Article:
Another of the countless things I like about Prometheus is the course of action by the crew, after the ship lands on LV-223. In the spirit of the original, and in the style of 50’s sci-fi, the crew wastes no time in suiting up to go out and face the frontier ahead. Complete with bubble-helmeted space suits and lofty expectations, they explore without even the thought of needing a weapon—except for that one stubborn wise guy, packing force no matter what the others say. Yes, there’s always one in every group, whether or not it ever really matters.
"What do they find, once on the alien world?" Ah, now that’s where I have to start creating my own plot holes. Let’s just say that it’s a nonstop adventure/thriller/sci-fi spectacle to rival the best of anything you’ve seen before. Will there be aliens? Will there be facehuggers that violate your body, gestating within you, before they burst forth, discarding your body, leaving you wasted, mutilated, and dead? Who are the “Engineers,” and where did they come from? What's that big face statue? Do they worship a god as well? Will there be Space Jockeys (not from Space Jockey Reviews, of course :)) in the cockpits of not-yet derelict ships, ready to unleash their cargo on other worlds—perhaps even our own? I could go on and on with more questions than you’ll ever imagine—that is, until you’ve seen the movie! I could even attempt to answer some of these questions, based on what I've seen, but I won't—at least not in this review. Yes, there’s a lot more I could talk about here; I could go on for pages and pages, nearly depleting my website’s inode limits, and still not be done. There’s just that much to talk about! However, I I’ve decided to save that for another time, sparing everyone the thrill that awaits them in a theater (or should I say spaceship) nearby.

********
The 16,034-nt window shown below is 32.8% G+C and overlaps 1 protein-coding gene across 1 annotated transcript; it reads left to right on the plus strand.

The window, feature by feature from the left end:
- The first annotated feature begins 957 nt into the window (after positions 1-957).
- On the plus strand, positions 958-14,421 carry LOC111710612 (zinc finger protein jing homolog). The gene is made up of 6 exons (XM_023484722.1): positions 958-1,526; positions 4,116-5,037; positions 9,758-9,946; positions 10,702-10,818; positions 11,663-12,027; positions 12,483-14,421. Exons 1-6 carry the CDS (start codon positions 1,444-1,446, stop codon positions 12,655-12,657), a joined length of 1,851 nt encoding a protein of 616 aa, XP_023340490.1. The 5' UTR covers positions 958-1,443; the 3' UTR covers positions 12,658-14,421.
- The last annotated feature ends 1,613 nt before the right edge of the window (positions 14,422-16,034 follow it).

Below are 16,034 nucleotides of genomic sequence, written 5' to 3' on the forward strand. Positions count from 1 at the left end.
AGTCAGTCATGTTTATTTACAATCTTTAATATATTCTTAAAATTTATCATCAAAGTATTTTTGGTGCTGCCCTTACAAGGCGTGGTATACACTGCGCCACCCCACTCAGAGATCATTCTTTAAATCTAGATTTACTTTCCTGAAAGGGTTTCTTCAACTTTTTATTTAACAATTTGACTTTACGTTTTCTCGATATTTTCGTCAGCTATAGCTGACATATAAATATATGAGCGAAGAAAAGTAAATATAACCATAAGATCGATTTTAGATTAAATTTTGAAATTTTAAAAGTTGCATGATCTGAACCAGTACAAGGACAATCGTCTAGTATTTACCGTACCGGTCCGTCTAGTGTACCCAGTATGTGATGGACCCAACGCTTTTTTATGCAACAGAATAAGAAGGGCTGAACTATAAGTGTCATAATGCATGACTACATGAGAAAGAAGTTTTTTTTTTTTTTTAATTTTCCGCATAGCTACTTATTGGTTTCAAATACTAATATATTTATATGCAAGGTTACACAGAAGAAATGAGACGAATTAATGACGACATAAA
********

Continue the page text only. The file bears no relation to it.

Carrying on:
A final obvious question relates to the original. Is Prometheus as good (or, I should say, as awesome) as its predecessor—Alien? No. However, before you consider that an insult or point of criticism, let me remind you that I never expected that it would be. The original Alien is my all-time favorite movie. Nothing can touch it in its perfection—in all the ways it did everything just right. The suspense, originality, special effects, acting, characters, on and on were beyond comparison. But, that's not to say that others—such as Prometheus—cannot still be awesome.
Yes, Prometheus is, even in competition with Alien, an awesome movie all around; even the word “awesome,” for me, doesn’t quite give it full credit. (I’d almost need to invent better, perhaps more alien words to describe Prometheus and Alien.) In the end, one of the greatest, most awesome things about Prometheus is that it didn’t answer all of the questions; better yet, it posed even more questions. Director Ridley Scott, I believe, realized that the uniqueness of Alien (1979) was based largely in the mysteries it left behind—all of the tidbits of clues and mountains of questions it left for us to think about, talk about, and wonder about for decades thereafter. I am one of those lucky fans who began wondering all those years ago; today, I am one of those fans who happily wonders still.
Starring Noomi Rapace, Charlize Theron, Michael Fassbender, Guy Pearce, Idris Elba, Logan Marshall-Green, Sean Harris, Rafe Spall, Emun Elliot, Benedict Wong, Kate Dickie, Patrick Wilson, and Lucy Hutchinson, Directed by Ridley Scott, Produced by Ridley Scott and Tony Scott, Cinematography by Dariusz Wolski, Original Music by Mark Streitenfeld, Edited by Pietro Scalia, Casting by Nina Gold and Avy Kaufman, Production Design by Arthur Max